Kant was wrong to take time and space as the fundamental intuitions. Relative station and motion are more fundamental; causality is of course the most fundamental. Time a space are distinct and intuitive for inertial motions, and for certain generalisations of inertial motions; time and space are notions derived from the more primitive intuitions of station and motion. Looking for a start in studying relative station (with slow movements permitted, with respect to an inertial frame), Euclid told us about a geometry that is one of the main foundation stones of our civilisation. But Euclid’s geometry does not work for observers who travel near light speed with respect to the objects that they observe (keeping to constant velocity motions in inertial frames for the present exercise). They cannot practically put metre rods next to the objects, nor can they compare times without regard to their speed. They have to observe the moving objects by other methods. Radar and photography are the obvious methods to use. Effectively, light speed has become a new standard of motion. We find that moving straight edges look like arcs of hyperbolas. Minkowski geometry is a hyperbolic geometry. It describes the nature that we know, at least far from heavy objects, when we are looking at fast inertial motion.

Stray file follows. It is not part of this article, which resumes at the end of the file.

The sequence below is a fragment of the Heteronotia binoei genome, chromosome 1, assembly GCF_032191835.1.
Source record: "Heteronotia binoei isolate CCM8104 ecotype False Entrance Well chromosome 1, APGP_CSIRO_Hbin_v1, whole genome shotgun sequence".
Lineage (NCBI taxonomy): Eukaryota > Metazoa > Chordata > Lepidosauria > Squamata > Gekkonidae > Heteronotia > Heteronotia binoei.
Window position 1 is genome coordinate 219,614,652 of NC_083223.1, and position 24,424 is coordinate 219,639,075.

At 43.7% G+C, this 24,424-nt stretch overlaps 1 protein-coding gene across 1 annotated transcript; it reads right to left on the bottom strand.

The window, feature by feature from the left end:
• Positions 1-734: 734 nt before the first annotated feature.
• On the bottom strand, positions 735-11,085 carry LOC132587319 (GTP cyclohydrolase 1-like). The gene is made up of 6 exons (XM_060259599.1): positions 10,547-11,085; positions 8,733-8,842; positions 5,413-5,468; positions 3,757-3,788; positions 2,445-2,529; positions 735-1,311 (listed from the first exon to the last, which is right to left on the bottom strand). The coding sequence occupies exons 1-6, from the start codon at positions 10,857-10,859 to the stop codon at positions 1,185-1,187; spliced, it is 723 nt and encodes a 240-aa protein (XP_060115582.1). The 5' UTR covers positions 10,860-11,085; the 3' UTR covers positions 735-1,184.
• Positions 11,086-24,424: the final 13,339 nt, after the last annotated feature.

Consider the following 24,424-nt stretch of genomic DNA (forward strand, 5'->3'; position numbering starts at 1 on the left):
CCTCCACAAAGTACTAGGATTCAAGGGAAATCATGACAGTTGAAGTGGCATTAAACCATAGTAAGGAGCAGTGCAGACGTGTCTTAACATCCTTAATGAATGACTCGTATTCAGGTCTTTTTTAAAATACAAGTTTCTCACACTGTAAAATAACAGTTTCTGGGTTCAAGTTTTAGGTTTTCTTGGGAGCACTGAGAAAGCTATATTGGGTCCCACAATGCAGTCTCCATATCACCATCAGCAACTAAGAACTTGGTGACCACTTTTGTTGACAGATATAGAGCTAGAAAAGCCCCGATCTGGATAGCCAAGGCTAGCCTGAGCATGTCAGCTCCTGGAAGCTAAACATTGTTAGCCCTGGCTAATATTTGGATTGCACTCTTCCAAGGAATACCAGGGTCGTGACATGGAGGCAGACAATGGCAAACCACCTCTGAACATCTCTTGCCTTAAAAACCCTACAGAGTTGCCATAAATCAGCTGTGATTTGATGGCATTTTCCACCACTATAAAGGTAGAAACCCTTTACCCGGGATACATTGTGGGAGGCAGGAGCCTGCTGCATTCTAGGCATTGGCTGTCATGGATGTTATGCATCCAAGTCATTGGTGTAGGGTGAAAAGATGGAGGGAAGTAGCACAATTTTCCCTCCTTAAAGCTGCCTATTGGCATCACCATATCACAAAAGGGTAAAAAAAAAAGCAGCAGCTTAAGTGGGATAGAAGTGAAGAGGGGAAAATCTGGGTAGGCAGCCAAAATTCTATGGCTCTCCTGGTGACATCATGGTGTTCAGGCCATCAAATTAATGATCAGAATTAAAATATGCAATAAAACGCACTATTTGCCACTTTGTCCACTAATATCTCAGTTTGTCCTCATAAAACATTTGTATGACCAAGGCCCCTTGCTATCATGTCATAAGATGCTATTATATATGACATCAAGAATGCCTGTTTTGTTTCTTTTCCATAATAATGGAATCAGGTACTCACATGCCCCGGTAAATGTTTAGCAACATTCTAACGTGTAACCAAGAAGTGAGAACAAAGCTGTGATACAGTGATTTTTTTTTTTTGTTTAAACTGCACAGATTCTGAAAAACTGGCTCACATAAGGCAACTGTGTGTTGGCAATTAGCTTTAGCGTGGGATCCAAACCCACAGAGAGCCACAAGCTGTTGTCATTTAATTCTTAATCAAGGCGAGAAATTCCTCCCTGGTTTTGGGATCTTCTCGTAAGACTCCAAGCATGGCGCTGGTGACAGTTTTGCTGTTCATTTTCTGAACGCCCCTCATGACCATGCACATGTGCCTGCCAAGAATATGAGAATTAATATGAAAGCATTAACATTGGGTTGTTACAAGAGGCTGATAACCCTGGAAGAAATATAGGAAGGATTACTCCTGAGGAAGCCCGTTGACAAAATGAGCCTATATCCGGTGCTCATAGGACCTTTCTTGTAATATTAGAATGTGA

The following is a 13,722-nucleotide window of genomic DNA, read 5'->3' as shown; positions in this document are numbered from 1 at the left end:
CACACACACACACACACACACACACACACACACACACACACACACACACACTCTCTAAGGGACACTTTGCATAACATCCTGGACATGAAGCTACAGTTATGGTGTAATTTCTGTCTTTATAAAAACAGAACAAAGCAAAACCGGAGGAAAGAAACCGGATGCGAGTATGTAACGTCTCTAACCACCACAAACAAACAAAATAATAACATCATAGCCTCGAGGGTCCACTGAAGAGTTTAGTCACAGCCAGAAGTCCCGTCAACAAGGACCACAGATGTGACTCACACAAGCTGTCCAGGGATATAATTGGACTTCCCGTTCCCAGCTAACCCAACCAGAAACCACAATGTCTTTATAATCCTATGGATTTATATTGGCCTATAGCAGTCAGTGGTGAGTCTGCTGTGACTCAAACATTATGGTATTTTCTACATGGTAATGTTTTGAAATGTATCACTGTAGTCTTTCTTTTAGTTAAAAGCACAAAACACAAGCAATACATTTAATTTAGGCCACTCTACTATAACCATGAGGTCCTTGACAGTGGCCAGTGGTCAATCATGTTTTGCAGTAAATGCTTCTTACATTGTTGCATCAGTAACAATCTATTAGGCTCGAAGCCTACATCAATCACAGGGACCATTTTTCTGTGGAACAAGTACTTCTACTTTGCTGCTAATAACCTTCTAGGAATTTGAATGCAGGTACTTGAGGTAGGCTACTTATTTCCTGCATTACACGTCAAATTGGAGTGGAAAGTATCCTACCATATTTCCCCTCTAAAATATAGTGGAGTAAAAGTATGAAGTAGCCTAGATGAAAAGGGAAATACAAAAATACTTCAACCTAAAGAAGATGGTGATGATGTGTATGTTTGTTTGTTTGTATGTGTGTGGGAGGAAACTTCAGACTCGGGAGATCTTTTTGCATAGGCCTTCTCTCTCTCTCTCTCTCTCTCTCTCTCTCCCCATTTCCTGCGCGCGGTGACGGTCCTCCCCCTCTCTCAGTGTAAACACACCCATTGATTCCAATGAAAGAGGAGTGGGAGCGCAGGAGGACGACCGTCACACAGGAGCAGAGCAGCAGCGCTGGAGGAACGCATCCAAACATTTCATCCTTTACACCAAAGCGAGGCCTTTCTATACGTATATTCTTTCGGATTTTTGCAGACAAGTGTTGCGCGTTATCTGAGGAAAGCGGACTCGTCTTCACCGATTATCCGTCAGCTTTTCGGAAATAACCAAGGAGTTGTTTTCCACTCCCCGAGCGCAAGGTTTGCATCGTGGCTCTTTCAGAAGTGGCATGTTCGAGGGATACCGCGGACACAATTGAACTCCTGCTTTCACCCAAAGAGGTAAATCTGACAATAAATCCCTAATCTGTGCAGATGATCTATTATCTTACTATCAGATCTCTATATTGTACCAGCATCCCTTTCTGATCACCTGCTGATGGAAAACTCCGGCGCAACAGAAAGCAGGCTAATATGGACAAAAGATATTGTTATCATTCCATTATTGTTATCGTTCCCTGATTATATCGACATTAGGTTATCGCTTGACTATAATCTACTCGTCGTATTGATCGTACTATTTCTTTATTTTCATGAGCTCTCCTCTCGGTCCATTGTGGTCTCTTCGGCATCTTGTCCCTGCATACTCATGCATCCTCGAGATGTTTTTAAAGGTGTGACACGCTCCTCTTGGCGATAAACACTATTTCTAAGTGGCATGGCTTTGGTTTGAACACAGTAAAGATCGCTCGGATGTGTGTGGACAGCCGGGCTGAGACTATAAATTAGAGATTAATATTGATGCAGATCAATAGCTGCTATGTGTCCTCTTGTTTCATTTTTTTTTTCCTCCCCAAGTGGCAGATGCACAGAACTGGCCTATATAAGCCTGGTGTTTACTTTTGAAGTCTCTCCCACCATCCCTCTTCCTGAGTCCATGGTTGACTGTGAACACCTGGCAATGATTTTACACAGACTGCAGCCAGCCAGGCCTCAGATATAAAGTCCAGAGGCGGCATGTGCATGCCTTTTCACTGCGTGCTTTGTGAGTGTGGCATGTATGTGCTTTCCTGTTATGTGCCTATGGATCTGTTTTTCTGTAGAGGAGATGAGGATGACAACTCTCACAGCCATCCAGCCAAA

Going to accelerated relative motions, we need a new standard: a standard that tells us about acceleration. Inertia is the obvious one. Mass tells us about the force needed to cause acceleration. But how does acceleration affect clocks and measuring rods? It seems that the size of a clock governs how it will be affected by acceleration.

Who can educate me about the effect of acceleration on clocks? Circular motion is about acceleration at right angles to the velocity. Do we have to rotate the accelerated clock to make it keep time? What happens if we don’t rotate the clock in time with the circular motion? What about acceleration that stays in the same direction as the unrotated clock, not at right angles to it? It seems that there is no need to rotate A.D. Fokker’s spherical light clock. Differential geometry tells us that we can’t deform a spherical material surface without making it buckle. Its size affects its performance. Does the size of an atomic clock affect its response to acceleration? To gravity?

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